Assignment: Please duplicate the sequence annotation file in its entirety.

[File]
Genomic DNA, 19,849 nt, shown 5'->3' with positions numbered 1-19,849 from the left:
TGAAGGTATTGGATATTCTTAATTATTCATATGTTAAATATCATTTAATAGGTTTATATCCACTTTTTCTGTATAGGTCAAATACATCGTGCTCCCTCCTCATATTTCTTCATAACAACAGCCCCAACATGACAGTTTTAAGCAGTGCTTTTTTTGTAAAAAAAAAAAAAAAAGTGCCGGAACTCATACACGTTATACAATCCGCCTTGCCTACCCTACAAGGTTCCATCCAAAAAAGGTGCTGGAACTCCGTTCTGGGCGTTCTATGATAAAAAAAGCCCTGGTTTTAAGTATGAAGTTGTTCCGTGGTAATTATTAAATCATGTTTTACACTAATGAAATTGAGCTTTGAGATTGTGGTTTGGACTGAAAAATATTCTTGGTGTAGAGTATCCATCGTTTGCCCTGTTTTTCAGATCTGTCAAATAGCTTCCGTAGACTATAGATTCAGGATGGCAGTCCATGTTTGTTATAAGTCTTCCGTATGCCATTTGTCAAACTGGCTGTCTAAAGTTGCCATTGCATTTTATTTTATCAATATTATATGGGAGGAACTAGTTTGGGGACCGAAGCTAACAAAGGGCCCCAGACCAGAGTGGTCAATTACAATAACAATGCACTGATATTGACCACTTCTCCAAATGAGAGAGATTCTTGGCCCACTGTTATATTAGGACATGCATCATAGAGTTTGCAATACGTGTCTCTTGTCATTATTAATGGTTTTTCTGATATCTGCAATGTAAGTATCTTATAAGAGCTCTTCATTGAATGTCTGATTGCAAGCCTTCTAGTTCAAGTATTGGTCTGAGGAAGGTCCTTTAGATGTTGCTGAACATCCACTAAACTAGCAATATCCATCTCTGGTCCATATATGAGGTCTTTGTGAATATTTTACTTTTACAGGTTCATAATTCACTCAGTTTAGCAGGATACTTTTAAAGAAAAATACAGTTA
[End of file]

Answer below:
Genomic DNA, 19,849 nt, shown 5'->3' with positions numbered 1-19,849 from the left:
TGAAGGTATTGGATATTCTTAATTATTCATATGTTAAATATCATTTAATAGGTTTATATCCACTTTTTCTGTATAGGTCAAATACATCGTGCTCCCTCCTCATATTTCTTCATAACAACAGCCCCAACATGACAGTTTTAAGCAGTGCTTTTTTTGTAAAAAAAAAAAAAAAAGTGCCGGAACTCATACACGTTATACAATCCGCCTTGCCTACCCTACAAGGTTCCATCCAAAAAAGGTGCTGGAACTCCGTTCTGGGCGTTCTATGATAAAAAAAGCCCTGGTTTTAAGTATGAAGTTGTTCCGTGGTAATTATTAAATCATGTTTTACACTAATGAAATTGAGCTTTGAGATTGTGGTTTGGACTGAAAAATATTCTTGGTGTAGAGTATCCATCGTTTGCCCTGTTTTTCAGATCTGTCAAATAGCTTCCGTAGACTATAGATTCAGGATGGCAGTCCATGTTTGTTATAAGTCTTCCGTATGCCATTTGTCAAACTGGCTGTCTAAAGTTGCCATTGCATTTTATTTTATCAATATTATATGGGAGGAACTAGTTTGGGGACCGAAGCTAACAAAGGGCCCCAGACCAGAGTGGTCAATTACAATAACAATGCACTGATATTGACCACTTCTCCAAATGAGAGAGATTCTTGGCCCACTGTTATATTAGGACATGCATCATAGAGTTTGCAATACGTGTCTCTTGTCATTATTAATGGTTTTTCTGATATCTGCAATGTAAGTATCTTATAAGAGCTCTTCATTGAATGTCTGATTGCAAGCCTTCTAGTTCAAGTATTGGTCTGAGGAAGGTCCTTTAGATGTTGCTGAACATCCACTAAACTAGCAATATCCATCTCTGGTCCATATATGAGGTCTTTGTGAATATTTTACTTTTACAGGTTCATAATTCACTCAGTTTAGCAGGATACTTTTAAAGAAAAATACAGTTA